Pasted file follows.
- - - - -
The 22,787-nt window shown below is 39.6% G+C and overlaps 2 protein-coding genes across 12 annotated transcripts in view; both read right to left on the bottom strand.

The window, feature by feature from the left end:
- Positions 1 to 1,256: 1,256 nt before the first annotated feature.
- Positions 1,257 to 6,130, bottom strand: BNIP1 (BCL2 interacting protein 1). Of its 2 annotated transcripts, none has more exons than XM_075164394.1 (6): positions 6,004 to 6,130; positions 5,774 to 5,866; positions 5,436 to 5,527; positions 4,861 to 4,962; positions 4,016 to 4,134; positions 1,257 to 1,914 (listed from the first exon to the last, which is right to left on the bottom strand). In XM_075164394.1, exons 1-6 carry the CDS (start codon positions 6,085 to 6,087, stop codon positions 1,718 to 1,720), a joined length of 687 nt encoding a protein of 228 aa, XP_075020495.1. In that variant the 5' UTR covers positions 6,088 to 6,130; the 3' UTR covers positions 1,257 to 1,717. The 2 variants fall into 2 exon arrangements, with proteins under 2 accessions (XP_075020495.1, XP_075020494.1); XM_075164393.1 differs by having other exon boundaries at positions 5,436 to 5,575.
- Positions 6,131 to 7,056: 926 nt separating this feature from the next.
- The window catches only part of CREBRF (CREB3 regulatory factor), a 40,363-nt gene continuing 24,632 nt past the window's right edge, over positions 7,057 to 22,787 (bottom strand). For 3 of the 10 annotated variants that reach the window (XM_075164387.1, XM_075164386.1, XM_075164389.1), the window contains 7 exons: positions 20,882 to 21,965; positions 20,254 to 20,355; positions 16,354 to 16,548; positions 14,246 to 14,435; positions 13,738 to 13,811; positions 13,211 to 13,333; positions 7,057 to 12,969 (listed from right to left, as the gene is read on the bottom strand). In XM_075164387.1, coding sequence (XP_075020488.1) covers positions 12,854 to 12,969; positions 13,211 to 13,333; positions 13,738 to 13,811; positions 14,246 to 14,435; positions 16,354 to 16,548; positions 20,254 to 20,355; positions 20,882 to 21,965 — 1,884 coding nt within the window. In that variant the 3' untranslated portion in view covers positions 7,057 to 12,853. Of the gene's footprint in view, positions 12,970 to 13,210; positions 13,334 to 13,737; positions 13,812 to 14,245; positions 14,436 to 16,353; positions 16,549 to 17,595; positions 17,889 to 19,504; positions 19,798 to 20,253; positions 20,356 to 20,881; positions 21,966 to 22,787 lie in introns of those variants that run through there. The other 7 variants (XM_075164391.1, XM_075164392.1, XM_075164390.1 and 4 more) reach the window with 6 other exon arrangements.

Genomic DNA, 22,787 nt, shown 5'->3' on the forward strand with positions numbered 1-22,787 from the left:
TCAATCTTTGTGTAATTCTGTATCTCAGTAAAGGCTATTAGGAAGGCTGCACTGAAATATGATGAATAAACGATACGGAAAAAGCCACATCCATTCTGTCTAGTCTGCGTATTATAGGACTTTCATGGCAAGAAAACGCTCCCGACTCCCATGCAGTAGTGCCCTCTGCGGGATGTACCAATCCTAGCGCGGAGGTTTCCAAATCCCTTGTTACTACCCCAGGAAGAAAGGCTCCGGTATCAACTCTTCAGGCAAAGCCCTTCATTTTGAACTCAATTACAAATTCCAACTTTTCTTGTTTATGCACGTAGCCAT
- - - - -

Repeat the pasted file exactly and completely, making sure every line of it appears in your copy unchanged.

The 22,787-nt window shown below is 39.6% G+C and overlaps 2 protein-coding genes across 12 annotated transcripts in view; both read right to left on the bottom strand.

The window, feature by feature from the left end:
- Positions 1 to 1,256: 1,256 nt before the first annotated feature.
- Positions 1,257 to 6,130, bottom strand: BNIP1 (BCL2 interacting protein 1). Of its 2 annotated transcripts, none has more exons than XM_075164394.1 (6): positions 6,004 to 6,130; positions 5,774 to 5,866; positions 5,436 to 5,527; positions 4,861 to 4,962; positions 4,016 to 4,134; positions 1,257 to 1,914 (listed from the first exon to the last, which is right to left on the bottom strand). In XM_075164394.1, exons 1-6 carry the CDS (start codon positions 6,085 to 6,087, stop codon positions 1,718 to 1,720), a joined length of 687 nt encoding a protein of 228 aa, XP_075020495.1. In that variant the 5' UTR covers positions 6,088 to 6,130; the 3' UTR covers positions 1,257 to 1,717. The 2 variants fall into 2 exon arrangements, with proteins under 2 accessions (XP_075020495.1, XP_075020494.1); XM_075164393.1 differs by having other exon boundaries at positions 5,436 to 5,575.
- Positions 6,131 to 7,056: 926 nt separating this feature from the next.
- The window catches only part of CREBRF (CREB3 regulatory factor), a 40,363-nt gene continuing 24,632 nt past the window's right edge, over positions 7,057 to 22,787 (bottom strand). For 3 of the 10 annotated variants that reach the window (XM_075164387.1, XM_075164386.1, XM_075164389.1), the window contains 7 exons: positions 20,882 to 21,965; positions 20,254 to 20,355; positions 16,354 to 16,548; positions 14,246 to 14,435; positions 13,738 to 13,811; positions 13,211 to 13,333; positions 7,057 to 12,969 (listed from right to left, as the gene is read on the bottom strand). In XM_075164387.1, coding sequence (XP_075020488.1) covers positions 12,854 to 12,969; positions 13,211 to 13,333; positions 13,738 to 13,811; positions 14,246 to 14,435; positions 16,354 to 16,548; positions 20,254 to 20,355; positions 20,882 to 21,965 — 1,884 coding nt within the window. In that variant the 3' untranslated portion in view covers positions 7,057 to 12,853. Of the gene's footprint in view, positions 12,970 to 13,210; positions 13,334 to 13,737; positions 13,812 to 14,245; positions 14,436 to 16,353; positions 16,549 to 17,595; positions 17,889 to 19,504; positions 19,798 to 20,253; positions 20,356 to 20,881; positions 21,966 to 22,787 lie in introns of those variants that run through there. The other 7 variants (XM_075164391.1, XM_075164392.1, XM_075164390.1 and 4 more) reach the window with 6 other exon arrangements.

Genomic DNA, 22,787 nt, shown 5'->3' on the forward strand with positions numbered 1-22,787 from the left:
TCAATCTTTGTGTAATTCTGTATCTCAGTAAAGGCTATTAGGAAGGCTGCACTGAAATATGATGAATAAACGATACGGAAAAAGCCACATCCATTCTGTCTAGTCTGCGTATTATAGGACTTTCATGGCAAGAAAACGCTCCCGACTCCCATGCAGTAGTGCCCTCTGCGGGATGTACCAATCCTAGCGCGGAGGTTTCCAAATCCCTTGTTACTACCCCAGGAAGAAAGGCTCCGGTATCAACTCTTCAGGCAAAGCCCTTCATTTTGAACTCAATTACAAATTCCAACTTTTCTTGTTTATGCACGTAGCCAT